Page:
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Four years ago, the scientists at Swiss-based pharmaceutical brand Pentapharm—the keepers of a Brazilian snake farm used for medical testing—discovered a link between anti-aging and the paralysis-inducing properties of temple-viper venom. If the viper could send its victims into a permanent stupor with its venom, they reasoned, perhaps the same science could be used to tame crow’s feet and forehead furrows. So they developed SYN-AKE, a topical synthetic tripeptide that mimics the protein in venom responsible for inhibiting neuromuscular activity. When applied to the skin, SYN-AKE relaxes the “frowning and grimacing” muscles that lead to deep wrinkles.
Clinical tests with 45 women over 28 days showed that SYN-AKE reduced the depth of crow’s feet by at least eight percent and forehead lines by as much as 52 percent, reports Eric Lippay, senior skin-care marketing manager for DSM, which owns the Pentapharm brand. “Still, it’s synthetic,” he says. “Snake venom was only the inspiration.” Nonetheless, this faux poison is a hit with the Botox-shunning celebrity set. Clients of the Sonya Dakar clinic in Beverly Hills line up for snake-venom facials, while Hollywood gossip sites proclaim Gwyneth Paltrow’s and Fergie’s affection for Dakar’s UltraLuxe-9 Age Control Complex ($190), a SYN-AKE-infused skin cream. And it’s popping up in other skin-care products too. Canada’s own Euoko has already charmed 22 countries worldwide with its signature snake-venom cream— Y-30 Intense Lift Concentrate—which sells for $525 a jar. Meanwhile, Rodial’s Glamoxy Snake Serum ($195) launched waiting lists of more than 100,000 people hoping to get their hands on a bottle before it hit U.K. department stores in February.
Is snake venom the next Botox? Learn more on the next page ...
What are the biggest skin care myths? Find out here! Pentapharm’s temporary wrinkle fix has prompted some skepticism, however, within the medical community. Dr. Fred Weksberg, a Toronto-based cosmetic dermatologist, questions the comparisons to Botox. “It is possible that the topical serum may, to some degree, penetrate the skin, but I am skeptical about its ability to be absorbed in sufficient quantities and in the correct muscles to have benefits similar to Botox,” he says. Both Weksberg and Dr. Lisa Kellett, a Toronto-based cosmetic dermatologist, point to the lack of independent lab research or peer-reviewed journal reports to back the science behind the claims. “By contrast, more than 50 randomized, placebo-controlled clinical trials have established the safety and effectiveness of Botox,” says Kellett.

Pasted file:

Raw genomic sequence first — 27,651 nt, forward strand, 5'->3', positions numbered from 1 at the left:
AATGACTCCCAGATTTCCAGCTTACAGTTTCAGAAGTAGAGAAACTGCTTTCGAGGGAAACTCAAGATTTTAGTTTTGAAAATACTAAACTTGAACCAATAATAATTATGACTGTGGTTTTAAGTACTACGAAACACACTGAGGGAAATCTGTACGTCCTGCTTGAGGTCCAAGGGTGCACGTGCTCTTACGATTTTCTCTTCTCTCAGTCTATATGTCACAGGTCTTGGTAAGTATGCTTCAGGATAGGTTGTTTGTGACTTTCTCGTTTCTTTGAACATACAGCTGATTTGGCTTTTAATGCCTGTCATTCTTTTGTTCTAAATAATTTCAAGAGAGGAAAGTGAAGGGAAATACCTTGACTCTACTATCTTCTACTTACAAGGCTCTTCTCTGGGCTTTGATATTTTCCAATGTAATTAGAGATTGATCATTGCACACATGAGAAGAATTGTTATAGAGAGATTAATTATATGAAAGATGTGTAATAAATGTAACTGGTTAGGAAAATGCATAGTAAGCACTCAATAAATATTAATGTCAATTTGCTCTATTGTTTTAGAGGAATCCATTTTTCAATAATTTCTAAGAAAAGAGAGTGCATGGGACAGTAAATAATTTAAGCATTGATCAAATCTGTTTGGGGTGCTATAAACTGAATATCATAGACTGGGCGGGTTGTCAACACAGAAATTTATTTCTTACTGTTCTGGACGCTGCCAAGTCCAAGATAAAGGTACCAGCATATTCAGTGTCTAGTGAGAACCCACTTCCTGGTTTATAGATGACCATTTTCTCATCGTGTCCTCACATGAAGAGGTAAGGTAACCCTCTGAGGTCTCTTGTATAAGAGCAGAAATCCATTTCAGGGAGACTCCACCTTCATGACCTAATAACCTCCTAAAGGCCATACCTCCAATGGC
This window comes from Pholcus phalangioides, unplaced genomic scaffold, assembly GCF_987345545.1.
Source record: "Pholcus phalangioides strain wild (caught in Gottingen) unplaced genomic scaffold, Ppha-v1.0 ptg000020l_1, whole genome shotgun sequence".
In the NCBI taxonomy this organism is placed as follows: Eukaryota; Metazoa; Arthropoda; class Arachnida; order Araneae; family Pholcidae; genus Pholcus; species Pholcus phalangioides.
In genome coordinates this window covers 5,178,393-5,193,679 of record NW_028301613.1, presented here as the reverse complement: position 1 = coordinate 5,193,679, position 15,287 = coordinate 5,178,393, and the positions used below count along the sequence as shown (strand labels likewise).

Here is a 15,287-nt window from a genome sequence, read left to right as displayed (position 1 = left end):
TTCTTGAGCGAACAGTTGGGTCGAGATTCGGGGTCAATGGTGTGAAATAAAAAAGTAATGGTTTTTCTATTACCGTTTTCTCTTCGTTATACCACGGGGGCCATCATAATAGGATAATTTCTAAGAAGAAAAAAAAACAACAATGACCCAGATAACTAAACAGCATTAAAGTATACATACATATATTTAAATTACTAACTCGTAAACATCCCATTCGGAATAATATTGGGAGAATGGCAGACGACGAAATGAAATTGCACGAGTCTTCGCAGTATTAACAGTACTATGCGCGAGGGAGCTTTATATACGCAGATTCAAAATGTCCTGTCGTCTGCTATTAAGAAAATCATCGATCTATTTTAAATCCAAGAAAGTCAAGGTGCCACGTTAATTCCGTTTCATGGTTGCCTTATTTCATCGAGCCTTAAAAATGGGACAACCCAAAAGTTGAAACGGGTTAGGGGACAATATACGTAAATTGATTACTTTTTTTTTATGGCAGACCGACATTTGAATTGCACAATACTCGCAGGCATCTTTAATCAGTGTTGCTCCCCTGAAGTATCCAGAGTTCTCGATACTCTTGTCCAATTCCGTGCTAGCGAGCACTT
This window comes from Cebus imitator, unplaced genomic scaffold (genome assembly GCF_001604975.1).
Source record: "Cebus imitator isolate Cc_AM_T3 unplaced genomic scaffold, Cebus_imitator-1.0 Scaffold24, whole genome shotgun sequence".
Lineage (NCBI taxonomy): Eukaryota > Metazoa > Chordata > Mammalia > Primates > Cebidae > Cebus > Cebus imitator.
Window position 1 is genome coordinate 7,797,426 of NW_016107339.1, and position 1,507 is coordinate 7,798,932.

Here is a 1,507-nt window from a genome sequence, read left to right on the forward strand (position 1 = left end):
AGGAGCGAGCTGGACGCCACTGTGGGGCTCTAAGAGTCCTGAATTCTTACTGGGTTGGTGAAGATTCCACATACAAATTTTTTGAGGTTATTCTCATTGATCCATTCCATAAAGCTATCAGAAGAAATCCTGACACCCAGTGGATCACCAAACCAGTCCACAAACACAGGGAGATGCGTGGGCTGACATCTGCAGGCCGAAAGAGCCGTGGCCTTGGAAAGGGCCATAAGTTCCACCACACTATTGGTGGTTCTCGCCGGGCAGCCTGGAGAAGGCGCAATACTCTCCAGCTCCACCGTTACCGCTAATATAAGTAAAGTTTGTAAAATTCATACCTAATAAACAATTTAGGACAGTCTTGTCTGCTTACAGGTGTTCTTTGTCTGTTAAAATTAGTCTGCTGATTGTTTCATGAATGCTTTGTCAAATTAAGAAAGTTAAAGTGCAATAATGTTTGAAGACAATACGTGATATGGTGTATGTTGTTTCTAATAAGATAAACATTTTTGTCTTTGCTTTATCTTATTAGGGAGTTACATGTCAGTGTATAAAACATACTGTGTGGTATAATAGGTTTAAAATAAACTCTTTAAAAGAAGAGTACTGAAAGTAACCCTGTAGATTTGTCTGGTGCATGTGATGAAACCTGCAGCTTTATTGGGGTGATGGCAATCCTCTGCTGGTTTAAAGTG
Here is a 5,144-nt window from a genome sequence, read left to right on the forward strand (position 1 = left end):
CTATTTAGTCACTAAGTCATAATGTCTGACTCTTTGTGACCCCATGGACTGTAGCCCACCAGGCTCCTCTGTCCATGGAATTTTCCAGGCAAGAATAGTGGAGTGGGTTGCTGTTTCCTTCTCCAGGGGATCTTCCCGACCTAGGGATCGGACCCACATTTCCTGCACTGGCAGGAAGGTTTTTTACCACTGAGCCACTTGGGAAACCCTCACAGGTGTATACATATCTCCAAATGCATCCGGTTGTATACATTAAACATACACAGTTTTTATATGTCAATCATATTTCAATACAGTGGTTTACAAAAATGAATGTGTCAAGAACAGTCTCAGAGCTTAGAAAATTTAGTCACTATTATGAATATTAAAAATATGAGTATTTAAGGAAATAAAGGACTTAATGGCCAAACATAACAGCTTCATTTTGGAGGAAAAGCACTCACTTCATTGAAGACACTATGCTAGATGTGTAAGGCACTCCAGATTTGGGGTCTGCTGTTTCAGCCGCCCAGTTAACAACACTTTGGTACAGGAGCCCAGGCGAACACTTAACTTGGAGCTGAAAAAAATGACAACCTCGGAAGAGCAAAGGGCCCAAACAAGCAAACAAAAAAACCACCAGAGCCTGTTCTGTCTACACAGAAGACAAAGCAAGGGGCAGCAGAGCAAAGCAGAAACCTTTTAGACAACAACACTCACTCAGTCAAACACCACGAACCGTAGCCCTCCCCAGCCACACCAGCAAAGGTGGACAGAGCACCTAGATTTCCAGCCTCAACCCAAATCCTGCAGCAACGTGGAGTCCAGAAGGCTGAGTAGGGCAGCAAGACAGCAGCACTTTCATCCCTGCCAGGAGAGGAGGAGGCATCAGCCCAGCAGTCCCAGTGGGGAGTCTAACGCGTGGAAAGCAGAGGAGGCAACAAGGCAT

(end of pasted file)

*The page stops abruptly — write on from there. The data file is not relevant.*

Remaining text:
But Liliana Dutka, founder of the Natural Anti-Ageing Clinic in M i s s i s s a u g a , Ont., says that she is sufficiently sold on the SYN-AKE research, enough to offer it at her clinic in a skin serum called Synergy Lift ($192). Dutka, a pharmacist and medical aesthetician, has wooed many injection-phobic clients. “Some of our clients are Botoxwary; others have had bad experiences,” she says. “This is shorter-lasting but provides the look they desire.” Some might say that the snake-oil salesmen are making a killing. Clearly, no one’s complaining.
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